Labour’s Blind Date

In a previous blog I wrote that Labour’s Leadership campaign was just like The Apprentice – the television programme where brash and pushy young people try to persuade Lord Sugar to give them a job. To do this they seem to find it necessary to exude total self-belief and self-confidence.   A reader of this blog contacted me and pointed out that another TV programme, Blind Date, also offers a useful analogy.

Blind Date has been off the air for some time. It was presented by the highly successful entertainer and singer Cilla Black who sadly died earlier this month.  On the show a young person is given the opportunity to chose between three others of the opposite sex (the programme never faced up to the challenge of different sexual preferences – this was the 80s). The three on offer are not visible so the choice is made on the basis of their answers to superficial questions: ‘what is the craziest thing you have ever done?’ or ‘if you could have super-power, what would it be?’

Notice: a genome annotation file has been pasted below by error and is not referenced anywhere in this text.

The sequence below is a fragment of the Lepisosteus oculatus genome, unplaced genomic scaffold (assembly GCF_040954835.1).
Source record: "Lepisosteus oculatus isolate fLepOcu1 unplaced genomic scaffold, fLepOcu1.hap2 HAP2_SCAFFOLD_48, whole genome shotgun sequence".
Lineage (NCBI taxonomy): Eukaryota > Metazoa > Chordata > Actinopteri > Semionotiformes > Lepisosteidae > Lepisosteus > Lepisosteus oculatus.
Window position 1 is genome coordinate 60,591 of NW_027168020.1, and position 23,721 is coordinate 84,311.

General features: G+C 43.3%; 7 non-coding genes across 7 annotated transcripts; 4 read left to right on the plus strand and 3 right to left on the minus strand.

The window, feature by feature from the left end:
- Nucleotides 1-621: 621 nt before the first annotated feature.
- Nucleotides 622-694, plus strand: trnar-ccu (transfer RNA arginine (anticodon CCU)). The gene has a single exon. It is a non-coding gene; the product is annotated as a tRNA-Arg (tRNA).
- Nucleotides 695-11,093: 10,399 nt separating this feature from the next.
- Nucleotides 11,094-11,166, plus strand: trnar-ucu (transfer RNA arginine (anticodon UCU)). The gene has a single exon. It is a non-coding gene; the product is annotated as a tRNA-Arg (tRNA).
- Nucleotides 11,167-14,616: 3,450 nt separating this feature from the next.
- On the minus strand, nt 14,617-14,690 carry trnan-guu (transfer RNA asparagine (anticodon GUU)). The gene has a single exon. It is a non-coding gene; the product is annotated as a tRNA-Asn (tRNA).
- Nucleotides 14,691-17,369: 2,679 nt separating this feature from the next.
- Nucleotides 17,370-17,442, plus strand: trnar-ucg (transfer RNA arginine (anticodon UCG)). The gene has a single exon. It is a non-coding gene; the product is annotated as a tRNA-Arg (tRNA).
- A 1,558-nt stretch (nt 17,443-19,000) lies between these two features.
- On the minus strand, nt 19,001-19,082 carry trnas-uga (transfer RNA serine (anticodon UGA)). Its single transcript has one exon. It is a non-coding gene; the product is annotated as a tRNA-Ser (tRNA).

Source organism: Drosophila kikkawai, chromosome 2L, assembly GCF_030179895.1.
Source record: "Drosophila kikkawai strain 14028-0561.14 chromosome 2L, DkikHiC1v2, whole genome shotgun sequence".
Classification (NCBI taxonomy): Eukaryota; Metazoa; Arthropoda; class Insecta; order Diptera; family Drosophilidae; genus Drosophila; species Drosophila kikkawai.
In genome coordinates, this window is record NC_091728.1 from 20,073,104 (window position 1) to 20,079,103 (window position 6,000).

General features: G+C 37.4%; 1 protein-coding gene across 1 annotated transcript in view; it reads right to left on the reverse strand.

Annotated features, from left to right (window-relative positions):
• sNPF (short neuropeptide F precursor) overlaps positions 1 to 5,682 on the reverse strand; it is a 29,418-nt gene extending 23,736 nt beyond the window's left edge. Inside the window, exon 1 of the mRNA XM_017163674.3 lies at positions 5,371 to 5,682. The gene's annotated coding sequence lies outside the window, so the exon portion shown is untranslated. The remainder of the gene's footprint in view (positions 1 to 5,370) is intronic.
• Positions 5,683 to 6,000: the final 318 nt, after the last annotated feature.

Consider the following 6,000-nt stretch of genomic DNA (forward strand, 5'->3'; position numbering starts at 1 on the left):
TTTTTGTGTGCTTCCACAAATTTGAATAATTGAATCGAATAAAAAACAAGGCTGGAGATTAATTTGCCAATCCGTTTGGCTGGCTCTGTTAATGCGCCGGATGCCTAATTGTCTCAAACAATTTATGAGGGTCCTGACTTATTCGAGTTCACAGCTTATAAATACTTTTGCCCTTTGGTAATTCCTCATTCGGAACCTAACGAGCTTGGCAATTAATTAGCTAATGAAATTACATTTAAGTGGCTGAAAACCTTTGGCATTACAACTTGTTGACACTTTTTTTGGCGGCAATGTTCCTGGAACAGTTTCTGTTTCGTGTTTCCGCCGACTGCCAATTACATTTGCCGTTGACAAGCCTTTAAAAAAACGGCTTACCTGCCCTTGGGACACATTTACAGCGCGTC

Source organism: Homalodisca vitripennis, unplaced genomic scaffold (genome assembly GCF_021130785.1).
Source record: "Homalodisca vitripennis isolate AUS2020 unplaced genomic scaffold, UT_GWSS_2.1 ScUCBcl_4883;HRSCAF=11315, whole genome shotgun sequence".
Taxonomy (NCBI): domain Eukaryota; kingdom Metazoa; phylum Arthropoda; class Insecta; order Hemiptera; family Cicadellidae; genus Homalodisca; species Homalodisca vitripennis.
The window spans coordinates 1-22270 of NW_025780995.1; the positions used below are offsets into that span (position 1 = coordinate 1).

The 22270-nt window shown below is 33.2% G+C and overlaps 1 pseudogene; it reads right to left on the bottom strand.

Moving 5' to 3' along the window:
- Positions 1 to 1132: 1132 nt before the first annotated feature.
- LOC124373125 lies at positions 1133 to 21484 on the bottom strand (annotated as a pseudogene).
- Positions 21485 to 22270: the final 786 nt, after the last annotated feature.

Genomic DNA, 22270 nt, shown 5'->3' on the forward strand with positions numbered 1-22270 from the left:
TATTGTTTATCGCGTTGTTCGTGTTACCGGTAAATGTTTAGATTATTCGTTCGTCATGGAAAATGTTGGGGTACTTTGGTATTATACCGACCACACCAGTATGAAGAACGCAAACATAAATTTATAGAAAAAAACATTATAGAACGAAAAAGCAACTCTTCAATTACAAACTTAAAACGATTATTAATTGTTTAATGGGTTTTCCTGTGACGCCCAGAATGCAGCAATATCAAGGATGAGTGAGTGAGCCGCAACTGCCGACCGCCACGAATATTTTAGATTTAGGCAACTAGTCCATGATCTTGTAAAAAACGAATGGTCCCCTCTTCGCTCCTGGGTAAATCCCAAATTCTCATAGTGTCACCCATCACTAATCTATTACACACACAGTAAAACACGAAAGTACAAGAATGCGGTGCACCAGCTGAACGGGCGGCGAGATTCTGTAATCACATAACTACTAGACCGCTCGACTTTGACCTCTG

I refreshed my memory of the show’s entertaining awfulness by watching some extended clips on YouTube. One of the questions in a clip was ‘Sometimes my conversations with my friends become boring. If your friends were boring you what would you do to change the conversation?’ The best received of the three answers was ‘Don’t’ change the conversation – change your friends’. Here there may be an analogy with some current thinking in the Labour Party – if the electorate find us unacceptable don’t change our conversation, change the electorate. Here I detect a slight resonance in the apparent approach of some supporters of Jeremy Corbyn, Labour’s retro-candidate.

I know I’m being over-cynical. I used to enjoy watching Blind Date with my sons when they were too young to leave the family home on a Saturday evening. However there is a serious underlying point to be made. The selection process on Blind Date in no way served its purported purpose: to bring compatible young people together. It wasn’t meant to – the programme could only be judged as an entertainment vehicle. Our selection process in the Labour Party does not serve its purpose either. This is how we ended up with Ed rather than David Miliband. It provides no test of the breadth of vision, personal resilience or of the judgement needed to make the Party effective and relevant in the 21st Century. We have only ourselves to blame.

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